Why are we so enamored with the term ‘Managed Services?’ Although the term itself conjures up great visions like

- Once and for all resolving my issues with the IT organization, 

- Moving to a service-based or utility-based model, or

- Letting someone else deal with the headaches of delivery, while I (and my team) can focus on what the business really needs …..

... we should be aware that our daydreaming needs a dose of reality.

Any of these visions are great and would be a wonderful case study for others to envy, but let’s get real. The reality is that very few organizations take the time to really figure out what they need and what the market can deliver before embarking on the journey to deliver managed services. We are fascinated with the term, thinking it will be as simple as turning on/off a light switch. We fail to remember everything that went into making that light switch work to begin with and what makes it continue to work well. Instead of getting caught up in the lore of ‘managed services,' take the time to figure out what you need in order to bring managed services into your environment.  There are some great successes and some equally great failures. Try a couple of these techniques and see what happens:


  • Look at what is happening in your industry with managed services. How many of your peers are using managed services to deliver competitive capability? For example, you may have a hot new internal development project underway with a two-year window for delivery. Check on your competitors; chances are they are delivering it in six months, leveraging a vendor to build and maintain the new capability and even to run the infrastructure. Better to find this out sooner than realize what you are delivering is outdated.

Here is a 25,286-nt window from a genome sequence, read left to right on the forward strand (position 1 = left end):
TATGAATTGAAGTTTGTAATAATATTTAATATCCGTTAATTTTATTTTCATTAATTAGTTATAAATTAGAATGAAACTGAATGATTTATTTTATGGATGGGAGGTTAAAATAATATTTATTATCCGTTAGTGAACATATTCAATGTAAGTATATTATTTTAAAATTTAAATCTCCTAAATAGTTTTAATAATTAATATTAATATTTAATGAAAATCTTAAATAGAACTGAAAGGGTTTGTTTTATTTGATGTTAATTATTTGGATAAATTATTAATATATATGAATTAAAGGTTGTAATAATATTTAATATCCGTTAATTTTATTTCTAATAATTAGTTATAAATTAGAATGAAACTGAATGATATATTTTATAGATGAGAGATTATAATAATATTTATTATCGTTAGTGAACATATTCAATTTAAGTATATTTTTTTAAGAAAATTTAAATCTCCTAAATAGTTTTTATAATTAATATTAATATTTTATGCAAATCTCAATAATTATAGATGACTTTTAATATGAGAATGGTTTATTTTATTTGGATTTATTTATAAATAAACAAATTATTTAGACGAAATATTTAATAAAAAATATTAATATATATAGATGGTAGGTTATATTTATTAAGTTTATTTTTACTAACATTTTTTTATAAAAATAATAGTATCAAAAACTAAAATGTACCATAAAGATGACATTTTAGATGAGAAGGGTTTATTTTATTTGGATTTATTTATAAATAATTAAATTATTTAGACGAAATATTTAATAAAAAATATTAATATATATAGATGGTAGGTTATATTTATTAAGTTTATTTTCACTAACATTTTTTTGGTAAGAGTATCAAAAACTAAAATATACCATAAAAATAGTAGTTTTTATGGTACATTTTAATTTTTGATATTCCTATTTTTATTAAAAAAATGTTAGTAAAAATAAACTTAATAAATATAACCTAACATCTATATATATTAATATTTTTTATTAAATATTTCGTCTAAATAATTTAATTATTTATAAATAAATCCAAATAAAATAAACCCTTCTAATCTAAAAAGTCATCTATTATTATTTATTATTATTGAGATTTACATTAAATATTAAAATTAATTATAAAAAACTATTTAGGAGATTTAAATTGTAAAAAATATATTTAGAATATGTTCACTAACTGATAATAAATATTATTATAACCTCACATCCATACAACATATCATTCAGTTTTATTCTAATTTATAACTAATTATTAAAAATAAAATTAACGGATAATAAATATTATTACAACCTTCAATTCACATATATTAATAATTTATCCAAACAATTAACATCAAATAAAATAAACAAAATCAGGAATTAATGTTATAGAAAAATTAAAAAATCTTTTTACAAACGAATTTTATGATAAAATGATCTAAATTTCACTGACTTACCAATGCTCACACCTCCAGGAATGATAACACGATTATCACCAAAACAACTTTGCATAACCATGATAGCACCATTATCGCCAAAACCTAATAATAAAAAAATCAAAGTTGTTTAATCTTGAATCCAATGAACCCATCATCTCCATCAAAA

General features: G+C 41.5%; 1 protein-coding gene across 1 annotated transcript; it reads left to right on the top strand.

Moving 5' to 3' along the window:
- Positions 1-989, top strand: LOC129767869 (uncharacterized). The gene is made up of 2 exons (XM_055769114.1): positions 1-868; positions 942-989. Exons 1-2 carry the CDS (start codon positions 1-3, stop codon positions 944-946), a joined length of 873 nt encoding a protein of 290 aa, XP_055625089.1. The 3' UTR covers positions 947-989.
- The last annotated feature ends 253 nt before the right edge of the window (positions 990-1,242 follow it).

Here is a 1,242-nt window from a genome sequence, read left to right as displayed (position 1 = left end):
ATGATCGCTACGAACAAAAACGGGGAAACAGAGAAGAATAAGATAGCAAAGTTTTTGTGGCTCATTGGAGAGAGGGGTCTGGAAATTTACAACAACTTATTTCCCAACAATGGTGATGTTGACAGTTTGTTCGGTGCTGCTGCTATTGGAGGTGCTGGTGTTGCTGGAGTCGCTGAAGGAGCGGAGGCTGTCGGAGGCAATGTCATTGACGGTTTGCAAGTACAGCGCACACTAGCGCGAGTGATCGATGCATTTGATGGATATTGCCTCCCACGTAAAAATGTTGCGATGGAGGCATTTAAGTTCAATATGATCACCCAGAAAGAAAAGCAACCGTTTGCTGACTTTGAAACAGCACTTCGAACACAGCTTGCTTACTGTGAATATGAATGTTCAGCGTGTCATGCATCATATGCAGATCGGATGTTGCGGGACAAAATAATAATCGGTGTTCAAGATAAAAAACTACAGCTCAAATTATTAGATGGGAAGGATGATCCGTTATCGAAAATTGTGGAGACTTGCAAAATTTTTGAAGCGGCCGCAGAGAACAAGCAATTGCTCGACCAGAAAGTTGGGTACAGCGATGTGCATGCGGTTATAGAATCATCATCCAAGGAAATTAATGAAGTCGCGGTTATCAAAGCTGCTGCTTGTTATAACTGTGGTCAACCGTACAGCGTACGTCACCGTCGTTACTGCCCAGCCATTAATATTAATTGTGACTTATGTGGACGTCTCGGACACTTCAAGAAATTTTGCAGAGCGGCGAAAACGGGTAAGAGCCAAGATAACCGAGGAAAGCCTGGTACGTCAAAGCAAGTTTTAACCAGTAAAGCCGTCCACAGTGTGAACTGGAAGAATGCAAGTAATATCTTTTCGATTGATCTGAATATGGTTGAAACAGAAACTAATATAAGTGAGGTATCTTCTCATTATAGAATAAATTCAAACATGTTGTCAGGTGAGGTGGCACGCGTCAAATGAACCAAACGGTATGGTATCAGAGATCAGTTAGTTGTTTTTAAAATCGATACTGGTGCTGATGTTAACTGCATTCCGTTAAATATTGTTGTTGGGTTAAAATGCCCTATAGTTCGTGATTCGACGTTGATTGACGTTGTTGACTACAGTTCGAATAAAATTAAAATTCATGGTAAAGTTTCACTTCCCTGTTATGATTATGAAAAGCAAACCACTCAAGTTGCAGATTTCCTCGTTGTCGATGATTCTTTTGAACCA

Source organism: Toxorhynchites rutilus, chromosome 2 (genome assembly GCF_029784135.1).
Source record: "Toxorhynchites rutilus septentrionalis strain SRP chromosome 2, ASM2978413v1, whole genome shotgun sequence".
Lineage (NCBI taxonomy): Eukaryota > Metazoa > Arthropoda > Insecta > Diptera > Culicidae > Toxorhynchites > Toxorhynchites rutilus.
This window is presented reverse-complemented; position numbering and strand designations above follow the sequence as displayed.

• Look at what you can get rid off.  Take some time to seriously look at your portfolio of applications with a new set of eyes. Can you ignore the internal architecture team’s position of ‘buy, hold, sell’ regarding your internal technical architecture? Ask yourself, why do I need any of this? Can a vendor take any of this, start running it and then help me move to a new architecture or delivery model? 
  • Consider waiting until the market can deliver a managed service in your specific industry. Chances are, you may have something that the market is only starting to look at and build a capability.  It’s only a matter of time until someone in the market figures out how to lower the total cost of ownership and enhance the technical capability. You could choose to wait it out or you could choose to devote some resources to creating the new capability with a strong partner. The deciding factor may hinge on competitive advantage, as well as the risk that you will assume with the approach.


The techniques and approaches for managed services are currently evolving. There will be more to come as this area evolves. We will continue to be enchanted with the topic of ‘managed services' - hopefully moving away from that first blush of fascination to the reality of the work required for successful market delivery.